Juhász-Alvarado has a deep respect for literature, and decided to split his commission with Barreto, a respected poet and founder of Colección Maravilla (an independent publishing house) so that Barreto could create an independent press reading room on the first floor, as well as organize a series of readings. Juhász loves audio projects, and brought in frequent collaborator, musician Fabian Wilkins, to set up his sound studio. He will be working with and among several of the other artists. Cinema is another important form, and Juhász invited Guillermo Vázquez to program evenings of independent Puerto Rican avant-garde film. Andrea Bauza, the genie behind the official Trienal’s exhibition design, is organizing cutting-edge architectural presentations. Finally, as theatre aficionado, Juhász-Alvarado brought in renowned actor, Teofilo Torres (who also happens to be an agricultural guru) to carry out monologues, organize performances, and tend to an actual colony of bees taking up residence in the space, in a hive designed by Charles. They will feed off a patio garden created by Juhász with his student, Lynette Ruíz Martinez.
This ecosystem cuts across groups and styles. Juhász-Alvarado denies a curatorial role, and stresses rather the idea of a workspace. He assumes that projects will change and get added on, and he wants it to be a living, breathing production space. He has not discriminated to select only coherent and seamlessly-flowing works, but rather has taken an inclusive stance to represent as much of today’s culture as he has connection to. He has done an admirable job, particularly, of including a number of the oft-overlooked strong female artists on the island. However, to understand this beehive, you have to think through his relationships, his give and take over the years with these figures, and the invisible but now very tactile and deeply etched web that one person traces in the world. His personal connection is the motivating factor that draws all these voices into a marvelously-twinkling orbit.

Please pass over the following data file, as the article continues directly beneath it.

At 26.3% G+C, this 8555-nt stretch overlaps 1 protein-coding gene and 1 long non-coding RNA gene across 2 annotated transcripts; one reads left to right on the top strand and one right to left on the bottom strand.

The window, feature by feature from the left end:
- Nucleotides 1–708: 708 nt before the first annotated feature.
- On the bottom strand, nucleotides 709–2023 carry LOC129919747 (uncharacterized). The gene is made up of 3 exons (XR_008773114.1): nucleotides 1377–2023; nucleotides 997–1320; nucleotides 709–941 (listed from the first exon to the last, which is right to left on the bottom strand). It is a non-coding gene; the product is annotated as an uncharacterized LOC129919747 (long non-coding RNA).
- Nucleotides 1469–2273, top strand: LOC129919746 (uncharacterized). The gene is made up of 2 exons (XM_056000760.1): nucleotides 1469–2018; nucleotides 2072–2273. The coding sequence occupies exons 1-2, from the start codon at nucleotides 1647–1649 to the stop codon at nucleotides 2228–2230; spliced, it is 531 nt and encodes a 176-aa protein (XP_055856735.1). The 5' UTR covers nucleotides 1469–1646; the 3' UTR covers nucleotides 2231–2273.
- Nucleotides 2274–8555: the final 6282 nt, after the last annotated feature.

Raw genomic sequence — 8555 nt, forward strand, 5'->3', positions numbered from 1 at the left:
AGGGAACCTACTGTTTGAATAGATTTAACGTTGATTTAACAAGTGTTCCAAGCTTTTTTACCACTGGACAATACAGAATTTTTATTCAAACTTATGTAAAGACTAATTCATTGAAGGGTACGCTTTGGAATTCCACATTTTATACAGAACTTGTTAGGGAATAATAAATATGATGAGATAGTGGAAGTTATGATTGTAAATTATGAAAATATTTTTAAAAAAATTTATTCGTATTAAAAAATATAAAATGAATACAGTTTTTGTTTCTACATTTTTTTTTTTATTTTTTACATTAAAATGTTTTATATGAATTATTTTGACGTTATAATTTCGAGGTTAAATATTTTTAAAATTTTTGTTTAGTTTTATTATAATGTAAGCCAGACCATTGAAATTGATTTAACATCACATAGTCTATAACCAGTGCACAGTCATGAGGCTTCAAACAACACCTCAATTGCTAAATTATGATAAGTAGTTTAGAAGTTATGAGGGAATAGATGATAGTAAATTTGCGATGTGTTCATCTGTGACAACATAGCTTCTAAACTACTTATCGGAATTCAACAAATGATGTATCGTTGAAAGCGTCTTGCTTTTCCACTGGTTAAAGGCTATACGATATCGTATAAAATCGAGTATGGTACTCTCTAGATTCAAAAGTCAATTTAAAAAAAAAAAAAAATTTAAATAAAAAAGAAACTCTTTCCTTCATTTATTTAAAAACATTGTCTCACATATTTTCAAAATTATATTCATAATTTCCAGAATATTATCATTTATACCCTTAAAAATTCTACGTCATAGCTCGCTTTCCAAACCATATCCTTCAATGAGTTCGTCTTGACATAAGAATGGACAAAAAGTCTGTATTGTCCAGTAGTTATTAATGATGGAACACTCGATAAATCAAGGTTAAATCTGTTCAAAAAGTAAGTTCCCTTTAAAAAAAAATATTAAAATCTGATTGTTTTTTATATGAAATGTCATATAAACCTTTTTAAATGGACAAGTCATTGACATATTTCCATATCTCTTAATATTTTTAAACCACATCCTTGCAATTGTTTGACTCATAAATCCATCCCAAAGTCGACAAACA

My colleague, the curator Rebeca Noriega-Costas, riffs in her Trienal catalogue essay about how the title “El Panal” also contains the phrase, “mi pana”—and that friendship, camaraderie and shared experience is why collaboration is such a powerful force. In the official Trienal, we can trace this clearly in the historical sections with works from legendary studios in which Caribbean and Latin American artists played key roles such as Atelier 17, Taller de Gráfica Popular, and Robert Blackburn’s Printmaking Workshop. As we moved to the postmodern, politicized world, the New York Graphic Workshop, Tucuman Arde, C.A.D.A., Asco, or the Border Arts Workshop (to name a few) were continued forms of this type of satisfying group enterprise. In the Arsenal, contemporary workshops and collaborations, to name a few, include Beta Local, Conboca, Atarraya Cartonera, or the Dominican York Proyecto Grafica. We can see that this type of workshop continues and thrives.
However, nothing could better affirm the idea that sharing continues as an important force than Ente’s Casa de los Contrafuertes. This living hive, this seething panal, enacts rather than reviews the many and deep meanings of collaboration. It is a messy, inspired, moving and thrilling thing to see, and I urge that if you see nothing else of the Trienal, go see this. Go with an open mind and talk to folks. Prepare to spend some time. See what the power of artists joined together can do.